Develop affirmations

Use affirmations to motivate and help stress

There is a quotation I have been aware of almost every day since I was 15 years old. It has sustained me through all the exhausting times in my life… and is attributed to the 30th American President, Calvin Coolidge. Coolidge stated:

‘Nothing in the world can take the place of persistence. Talent will not; nothing is more common than unsuccessful men with talent. Genius will not; un-rewarded genius is almost a proverb. Education will not; the world is full of educated derelicts. Persistence and determination alone are omnipotent.’

This has always struck a deep personal chord with me, and I have pinned it to the wall of my consulting room. I sometimes catch patients mouthing it to themselves as they read it, and some have even written it down.

Although this quotation has inspired me through the years, it will do nothing for many other people. This is because remembering such affirmations is a highly individual matter. Being able to speak verses of poetry or lines of prose is a good party trick, but otherwise it does nothing for you. Quotations have to have meaning and relevance for each individual, because they are applicable to your life. Otherwise you will forget them.

There are many circumstances where affirmations or phrases can motivate you. Sportsmen often quote such inspirational phrases as ‘No one remembers who came second’ or, in the case of Linford Christie when he was on his Olympic starting-blocks, ‘Go on the B of the Bang!’ As much as anything, affirmations focus the mind on the job in hand. The same principle can apply at work when you are under pressure. One senior executive I look after carries a card in his pocket on which is written, ‘The only difference between a diamond and a lump of coal is that the diamond had a little more pressure put on it.’ He looks at this when he feels he is beginning to buckle under his considerable responsibilities, and says it always gives him the motivation to redouble his efforts. Of equal importance, he never lets any one see the card – if they did, he would feel it had lost its personal meaning for him.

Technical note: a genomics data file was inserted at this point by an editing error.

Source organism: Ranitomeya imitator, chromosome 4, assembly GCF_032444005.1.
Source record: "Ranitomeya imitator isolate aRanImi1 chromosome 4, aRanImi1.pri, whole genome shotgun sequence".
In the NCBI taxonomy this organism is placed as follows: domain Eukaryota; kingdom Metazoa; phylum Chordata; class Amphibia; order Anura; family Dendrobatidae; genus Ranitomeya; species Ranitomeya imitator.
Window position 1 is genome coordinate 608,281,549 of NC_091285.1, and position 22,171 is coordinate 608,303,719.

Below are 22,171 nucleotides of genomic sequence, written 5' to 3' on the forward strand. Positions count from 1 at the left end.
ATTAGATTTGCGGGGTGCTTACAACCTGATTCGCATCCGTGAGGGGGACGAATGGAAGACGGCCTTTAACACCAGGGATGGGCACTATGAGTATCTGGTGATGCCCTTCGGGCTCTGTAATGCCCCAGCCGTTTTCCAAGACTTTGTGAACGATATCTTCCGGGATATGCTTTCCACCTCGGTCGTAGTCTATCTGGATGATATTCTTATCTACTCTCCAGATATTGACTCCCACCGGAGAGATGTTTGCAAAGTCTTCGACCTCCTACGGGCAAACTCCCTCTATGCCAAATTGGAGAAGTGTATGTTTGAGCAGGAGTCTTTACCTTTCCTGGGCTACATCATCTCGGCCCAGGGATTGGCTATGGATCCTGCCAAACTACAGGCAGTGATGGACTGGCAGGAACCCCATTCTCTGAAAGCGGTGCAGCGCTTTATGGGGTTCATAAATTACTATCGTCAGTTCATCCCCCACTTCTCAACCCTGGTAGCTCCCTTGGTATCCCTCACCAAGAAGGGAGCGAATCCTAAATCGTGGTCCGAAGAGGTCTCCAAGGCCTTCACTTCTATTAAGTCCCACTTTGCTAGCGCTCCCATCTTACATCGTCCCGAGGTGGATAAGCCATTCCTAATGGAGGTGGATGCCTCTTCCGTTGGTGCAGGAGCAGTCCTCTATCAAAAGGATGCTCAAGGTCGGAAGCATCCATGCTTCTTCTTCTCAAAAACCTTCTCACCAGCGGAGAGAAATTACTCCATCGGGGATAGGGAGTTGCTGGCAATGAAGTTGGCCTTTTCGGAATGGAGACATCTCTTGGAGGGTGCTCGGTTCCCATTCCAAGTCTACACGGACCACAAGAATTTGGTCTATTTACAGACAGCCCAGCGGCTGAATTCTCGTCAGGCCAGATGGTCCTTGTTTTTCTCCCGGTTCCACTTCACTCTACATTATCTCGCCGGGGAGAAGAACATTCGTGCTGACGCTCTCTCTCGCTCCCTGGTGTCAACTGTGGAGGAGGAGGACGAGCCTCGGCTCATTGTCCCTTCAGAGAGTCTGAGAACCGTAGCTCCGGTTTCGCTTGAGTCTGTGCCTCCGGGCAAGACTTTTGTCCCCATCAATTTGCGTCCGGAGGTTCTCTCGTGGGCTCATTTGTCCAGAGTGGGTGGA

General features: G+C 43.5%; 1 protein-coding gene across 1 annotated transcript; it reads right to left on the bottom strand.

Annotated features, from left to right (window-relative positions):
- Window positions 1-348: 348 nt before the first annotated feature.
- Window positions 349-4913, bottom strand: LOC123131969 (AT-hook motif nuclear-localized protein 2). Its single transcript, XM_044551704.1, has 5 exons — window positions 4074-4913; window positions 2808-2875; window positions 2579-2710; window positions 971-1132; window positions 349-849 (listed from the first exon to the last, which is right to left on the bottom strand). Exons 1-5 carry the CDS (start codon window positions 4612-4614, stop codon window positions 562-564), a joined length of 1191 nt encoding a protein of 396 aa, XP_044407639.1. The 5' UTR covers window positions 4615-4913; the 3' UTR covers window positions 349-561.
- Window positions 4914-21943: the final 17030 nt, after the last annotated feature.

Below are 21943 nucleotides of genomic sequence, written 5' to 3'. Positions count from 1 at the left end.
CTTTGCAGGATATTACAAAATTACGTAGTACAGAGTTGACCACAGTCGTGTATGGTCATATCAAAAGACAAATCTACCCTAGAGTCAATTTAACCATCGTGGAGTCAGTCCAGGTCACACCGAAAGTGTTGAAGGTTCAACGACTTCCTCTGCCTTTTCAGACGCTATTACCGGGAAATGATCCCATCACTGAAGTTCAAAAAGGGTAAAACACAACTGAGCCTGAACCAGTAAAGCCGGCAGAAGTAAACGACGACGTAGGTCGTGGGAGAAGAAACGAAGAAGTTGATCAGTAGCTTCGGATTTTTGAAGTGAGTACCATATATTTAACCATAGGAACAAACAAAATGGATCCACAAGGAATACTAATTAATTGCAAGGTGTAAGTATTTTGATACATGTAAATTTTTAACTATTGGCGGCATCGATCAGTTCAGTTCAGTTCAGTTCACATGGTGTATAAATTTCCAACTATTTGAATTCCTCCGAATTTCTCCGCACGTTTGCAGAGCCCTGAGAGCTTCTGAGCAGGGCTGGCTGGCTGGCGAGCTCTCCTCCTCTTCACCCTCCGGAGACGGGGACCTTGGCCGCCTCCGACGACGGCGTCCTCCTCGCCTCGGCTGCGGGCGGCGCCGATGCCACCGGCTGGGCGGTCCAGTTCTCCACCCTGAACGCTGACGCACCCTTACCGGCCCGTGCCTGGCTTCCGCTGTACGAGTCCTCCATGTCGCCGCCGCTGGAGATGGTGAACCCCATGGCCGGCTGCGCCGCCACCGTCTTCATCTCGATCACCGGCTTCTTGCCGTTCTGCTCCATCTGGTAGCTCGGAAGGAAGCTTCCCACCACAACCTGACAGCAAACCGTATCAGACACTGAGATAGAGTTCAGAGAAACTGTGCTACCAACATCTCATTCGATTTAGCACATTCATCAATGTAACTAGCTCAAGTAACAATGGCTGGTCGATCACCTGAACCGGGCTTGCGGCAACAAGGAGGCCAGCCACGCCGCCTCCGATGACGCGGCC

Humorous or ironic phrases are always worth remembering they can also lighten a stressful day. One that always brings a smile to my lips, and makes me think things are not as bad as I imagine, comes from an American Civil War general. On looking over his barricade to the enemy, he said,’ It’s all right boys, they couldn’t hit an elephant at this dist . . .’ Learn two or three phrases that are meaningful to you and use them often. They will repay your effort many times over.

Affirmations not only inspire, but also subconsciously influence a person’s behaviour. Use those you relate to, and repeat them to yourself every day. Those I use include ‘The difference between talent and success is hard work,’ and ‘Enjoy today – you do not know what tomorrow will bring.’


Image courtesy of alihamdany

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